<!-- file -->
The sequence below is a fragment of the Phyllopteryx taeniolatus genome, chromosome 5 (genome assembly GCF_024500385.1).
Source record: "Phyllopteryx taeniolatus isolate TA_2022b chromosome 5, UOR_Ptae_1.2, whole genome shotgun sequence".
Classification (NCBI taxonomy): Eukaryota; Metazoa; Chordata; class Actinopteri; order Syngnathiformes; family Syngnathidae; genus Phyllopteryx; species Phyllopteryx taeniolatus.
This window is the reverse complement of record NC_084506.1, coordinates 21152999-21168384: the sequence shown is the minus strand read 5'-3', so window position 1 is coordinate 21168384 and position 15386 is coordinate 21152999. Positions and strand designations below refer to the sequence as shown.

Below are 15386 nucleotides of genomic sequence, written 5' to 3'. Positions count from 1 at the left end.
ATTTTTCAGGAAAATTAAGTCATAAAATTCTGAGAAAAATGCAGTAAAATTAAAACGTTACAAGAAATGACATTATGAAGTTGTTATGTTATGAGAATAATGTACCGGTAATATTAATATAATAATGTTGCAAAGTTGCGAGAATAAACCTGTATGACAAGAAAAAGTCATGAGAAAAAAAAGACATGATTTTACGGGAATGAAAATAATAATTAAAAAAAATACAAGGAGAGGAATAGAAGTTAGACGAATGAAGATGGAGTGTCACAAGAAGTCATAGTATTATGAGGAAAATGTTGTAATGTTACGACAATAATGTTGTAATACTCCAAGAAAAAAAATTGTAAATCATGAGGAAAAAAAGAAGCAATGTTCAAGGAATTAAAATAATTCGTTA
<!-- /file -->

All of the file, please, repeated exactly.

The sequence below is a fragment of the Phyllopteryx taeniolatus genome, chromosome 5 (genome assembly GCF_024500385.1).
Source record: "Phyllopteryx taeniolatus isolate TA_2022b chromosome 5, UOR_Ptae_1.2, whole genome shotgun sequence".
Classification (NCBI taxonomy): Eukaryota; Metazoa; Chordata; class Actinopteri; order Syngnathiformes; family Syngnathidae; genus Phyllopteryx; species Phyllopteryx taeniolatus.
This window is the reverse complement of record NC_084506.1, coordinates 21152999-21168384: the sequence shown is the minus strand read 5'-3', so window position 1 is coordinate 21168384 and position 15386 is coordinate 21152999. Positions and strand designations below refer to the sequence as shown.

Below are 15386 nucleotides of genomic sequence, written 5' to 3'. Positions count from 1 at the left end.
ATTTTTCAGGAAAATTAAGTCATAAAATTCTGAGAAAAATGCAGTAAAATTAAAACGTTACAAGAAATGACATTATGAAGTTGTTATGTTATGAGAATAATGTACCGGTAATATTAATATAATAATGTTGCAAAGTTGCGAGAATAAACCTGTATGACAAGAAAAAGTCATGAGAAAAAAAAGACATGATTTTACGGGAATGAAAATAATAATTAAAAAAAATACAAGGAGAGGAATAGAAGTTAGACGAATGAAGATGGAGTGTCACAAGAAGTCATAGTATTATGAGGAAAATGTTGTAATGTTACGACAATAATGTTGTAATACTCCAAGAAAAAAAATTGTAAATCATGAGGAAAAAAAGAAGCAATGTTCAAGGAATTAAAATAATTCGTTA